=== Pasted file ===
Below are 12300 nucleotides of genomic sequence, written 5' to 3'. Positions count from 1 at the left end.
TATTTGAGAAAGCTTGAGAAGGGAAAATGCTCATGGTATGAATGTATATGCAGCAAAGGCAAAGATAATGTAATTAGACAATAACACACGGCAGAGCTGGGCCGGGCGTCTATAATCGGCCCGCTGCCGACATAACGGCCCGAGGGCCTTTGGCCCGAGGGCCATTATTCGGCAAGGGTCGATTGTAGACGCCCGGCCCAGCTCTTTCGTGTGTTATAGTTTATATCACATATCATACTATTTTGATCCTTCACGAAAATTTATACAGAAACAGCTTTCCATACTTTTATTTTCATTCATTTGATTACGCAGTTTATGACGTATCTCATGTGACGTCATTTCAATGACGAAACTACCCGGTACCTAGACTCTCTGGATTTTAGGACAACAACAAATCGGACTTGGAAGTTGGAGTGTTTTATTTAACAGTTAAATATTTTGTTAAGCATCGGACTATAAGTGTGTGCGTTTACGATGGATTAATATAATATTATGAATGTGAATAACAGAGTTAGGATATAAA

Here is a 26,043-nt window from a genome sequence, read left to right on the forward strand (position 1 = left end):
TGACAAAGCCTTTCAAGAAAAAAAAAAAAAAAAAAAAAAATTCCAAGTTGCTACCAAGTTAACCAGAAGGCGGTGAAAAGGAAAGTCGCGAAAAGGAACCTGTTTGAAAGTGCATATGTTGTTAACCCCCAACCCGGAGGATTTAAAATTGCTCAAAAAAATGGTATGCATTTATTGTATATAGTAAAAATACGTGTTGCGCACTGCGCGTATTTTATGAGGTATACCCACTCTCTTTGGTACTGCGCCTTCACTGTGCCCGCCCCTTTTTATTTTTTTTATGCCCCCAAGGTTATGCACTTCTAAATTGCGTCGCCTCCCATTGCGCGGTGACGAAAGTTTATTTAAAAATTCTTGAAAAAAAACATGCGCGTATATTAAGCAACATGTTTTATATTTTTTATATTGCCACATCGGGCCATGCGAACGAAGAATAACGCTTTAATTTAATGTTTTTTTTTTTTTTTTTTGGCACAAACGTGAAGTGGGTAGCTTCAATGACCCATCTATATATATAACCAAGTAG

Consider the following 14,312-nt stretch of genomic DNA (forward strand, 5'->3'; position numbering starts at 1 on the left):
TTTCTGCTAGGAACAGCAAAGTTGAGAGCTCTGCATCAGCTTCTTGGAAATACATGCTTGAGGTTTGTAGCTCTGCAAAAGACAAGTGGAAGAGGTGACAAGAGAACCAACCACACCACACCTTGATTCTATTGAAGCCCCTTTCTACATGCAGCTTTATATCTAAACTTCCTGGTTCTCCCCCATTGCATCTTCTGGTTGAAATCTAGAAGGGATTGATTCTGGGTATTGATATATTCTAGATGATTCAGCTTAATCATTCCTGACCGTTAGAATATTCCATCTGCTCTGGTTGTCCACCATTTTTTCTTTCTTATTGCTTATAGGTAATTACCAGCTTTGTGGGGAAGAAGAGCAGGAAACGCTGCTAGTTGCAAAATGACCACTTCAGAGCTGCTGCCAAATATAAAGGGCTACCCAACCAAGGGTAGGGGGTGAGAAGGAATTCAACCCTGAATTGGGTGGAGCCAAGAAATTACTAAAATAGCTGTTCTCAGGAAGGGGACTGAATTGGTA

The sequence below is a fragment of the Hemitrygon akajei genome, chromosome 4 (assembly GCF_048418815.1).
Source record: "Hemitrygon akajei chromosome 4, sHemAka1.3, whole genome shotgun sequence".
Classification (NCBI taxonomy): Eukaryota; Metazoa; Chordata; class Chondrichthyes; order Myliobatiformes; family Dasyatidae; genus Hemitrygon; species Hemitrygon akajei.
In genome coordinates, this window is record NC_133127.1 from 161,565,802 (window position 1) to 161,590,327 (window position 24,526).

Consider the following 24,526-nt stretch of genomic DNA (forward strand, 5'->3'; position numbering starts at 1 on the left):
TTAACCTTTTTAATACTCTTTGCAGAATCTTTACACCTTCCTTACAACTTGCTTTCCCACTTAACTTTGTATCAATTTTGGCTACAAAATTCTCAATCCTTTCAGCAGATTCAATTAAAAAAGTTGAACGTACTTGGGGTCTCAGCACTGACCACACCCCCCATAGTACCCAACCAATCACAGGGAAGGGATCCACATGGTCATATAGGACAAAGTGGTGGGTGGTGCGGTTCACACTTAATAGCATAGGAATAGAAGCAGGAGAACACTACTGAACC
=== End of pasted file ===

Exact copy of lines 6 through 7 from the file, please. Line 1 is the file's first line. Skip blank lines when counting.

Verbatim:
TTTCTGCTAGGAACAGCAAAGTTGAGAGCTCTGCATCAGCTTCTTGGAAATACATGCTTGAGGTTTGTAGCTCTGCAAAAGACAAGTGGAAGAGGTGACAAGAGAACCAACCACACCACACCTTGATTCTATTGAAGCCCCTTTCTACATGCAGCTTTATATCTAAACTTCCTGGTTCTCCCCCATTGCATCTTCTGGTTGAAATCTAGAAGGGATTGATTCTGGGTATTGATATATTCTAGATGATTCAGCTTAATCATTCCTGACCGTTAGAATATTCCATCTGCTCTGGTTGTCCACCATTTTTTCTTTCTTATTGCTTATAGGTAATTACCAGCTTTGTGGGGAAGAAGAGCAGGAAACGCTGCTAGTTGCAAAATGACCACTTCAGAGCTGCTGCCAAATATAAAGGGCTACCCAACCAAGGGTAGGGGGTGAGAAGGAATTCAACCCTGAATTGGGTGGAGCCAAGAAATTACTAAAATAGCTGTTCTCAGGAAGGGGACTGAATTGGTA

The sequence below is a fragment of the Hemitrygon akajei genome, chromosome 4 (assembly GCF_048418815.1).